The same is true in writing emotion. It isn’t wrong to have a character cry or even to have a character say, "I'm sad", but to stop there leaves the reader feeling unfulfilled. Going beyond the basic techniques is what makes the difference between a good book and a great book.
Here are just some of the advanced skills we can learn:
1) Use fresh language. If using one of the obvious signs of an emotion, write it in a novel way. This will likely mean using trial and error, but it also means discarding our first thought. The example Ms. Hood uses is from Susan Taylor Chehak's Smithereens. Instead of the phrase “her heart pounded” Ms. Chehak wrote this: "I could feel the awkward, scared tumble of my heartbeat."

2) Use clues in the environment. Paint a picture of the emotion by using setting and wardrobe details. Think about what you would expect to find if you walked into the living room of someone who recently went through a bad break-up. Perhaps there would be crumpled fast food containers littering the coffe table, an empty wine bottle or two, waded up tissues, a container of chocolate ice cream with a spoon sticking out of it, the curtains drawn. Maybe the character is wearing Bugs Bunny PJs and flip flops with her hair pulled back in a messy ponytail. Her eyes are red and swollen from crying and lack of sleep. Sinead O’Connor’s haunting voice belts out “Nothing Compares 2 U” from the sound system. Man, now I'm depressed!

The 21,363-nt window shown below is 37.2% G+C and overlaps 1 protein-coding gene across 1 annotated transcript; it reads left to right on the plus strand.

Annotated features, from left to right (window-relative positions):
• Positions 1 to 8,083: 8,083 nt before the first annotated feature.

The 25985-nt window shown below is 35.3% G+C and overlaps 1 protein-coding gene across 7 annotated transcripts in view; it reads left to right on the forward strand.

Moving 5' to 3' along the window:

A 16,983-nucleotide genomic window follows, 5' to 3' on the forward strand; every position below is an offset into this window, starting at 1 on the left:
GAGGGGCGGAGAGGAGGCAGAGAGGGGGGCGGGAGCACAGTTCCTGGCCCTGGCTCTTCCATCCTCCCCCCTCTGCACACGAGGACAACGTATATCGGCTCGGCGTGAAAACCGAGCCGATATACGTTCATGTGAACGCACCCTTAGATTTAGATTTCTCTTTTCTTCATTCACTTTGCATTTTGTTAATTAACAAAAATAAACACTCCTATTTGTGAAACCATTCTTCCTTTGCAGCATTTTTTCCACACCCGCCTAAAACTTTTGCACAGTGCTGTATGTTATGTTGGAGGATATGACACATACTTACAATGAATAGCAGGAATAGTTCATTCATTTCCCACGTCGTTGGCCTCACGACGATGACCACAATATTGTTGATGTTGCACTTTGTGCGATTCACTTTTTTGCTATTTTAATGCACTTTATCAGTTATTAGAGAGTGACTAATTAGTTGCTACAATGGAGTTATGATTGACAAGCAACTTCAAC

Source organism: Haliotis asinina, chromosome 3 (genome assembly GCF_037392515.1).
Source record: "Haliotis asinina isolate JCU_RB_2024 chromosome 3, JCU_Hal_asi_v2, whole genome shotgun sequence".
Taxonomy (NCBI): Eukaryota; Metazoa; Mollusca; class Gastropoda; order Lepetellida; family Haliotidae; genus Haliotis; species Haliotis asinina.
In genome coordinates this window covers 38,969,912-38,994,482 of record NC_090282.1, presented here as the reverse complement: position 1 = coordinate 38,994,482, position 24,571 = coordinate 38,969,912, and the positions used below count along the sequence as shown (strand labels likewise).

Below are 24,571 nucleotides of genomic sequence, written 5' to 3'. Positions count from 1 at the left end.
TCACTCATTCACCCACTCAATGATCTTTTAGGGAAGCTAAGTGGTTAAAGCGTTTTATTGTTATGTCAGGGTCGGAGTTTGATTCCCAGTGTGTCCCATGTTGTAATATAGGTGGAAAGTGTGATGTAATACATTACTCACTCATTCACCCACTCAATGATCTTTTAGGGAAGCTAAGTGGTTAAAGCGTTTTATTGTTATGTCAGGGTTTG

3) Make use of point of view. Dialog and interior monologue reveal how a person views the world, because our emotions are what color that world. A person in love may notice the birds singing, think the sky is bluer, brighter than usual, and thinks how sweet the older couple in the park is as they walk arm-in-arm while ignoring the park bench covered in pigeon droppings.

4) Use contradiction. Have your character say the opposite of what his body language is communicating, or have him behave in unpredictable ways. I have a scene in an upcoming book where the villain is nonchalantly discussing animals of a predatory nature with one of his lackeys who has told him something he doesn't want to hear. The lackey is oblivious to the danger, but the reader picks up on the tension and knows something bad is going to happen.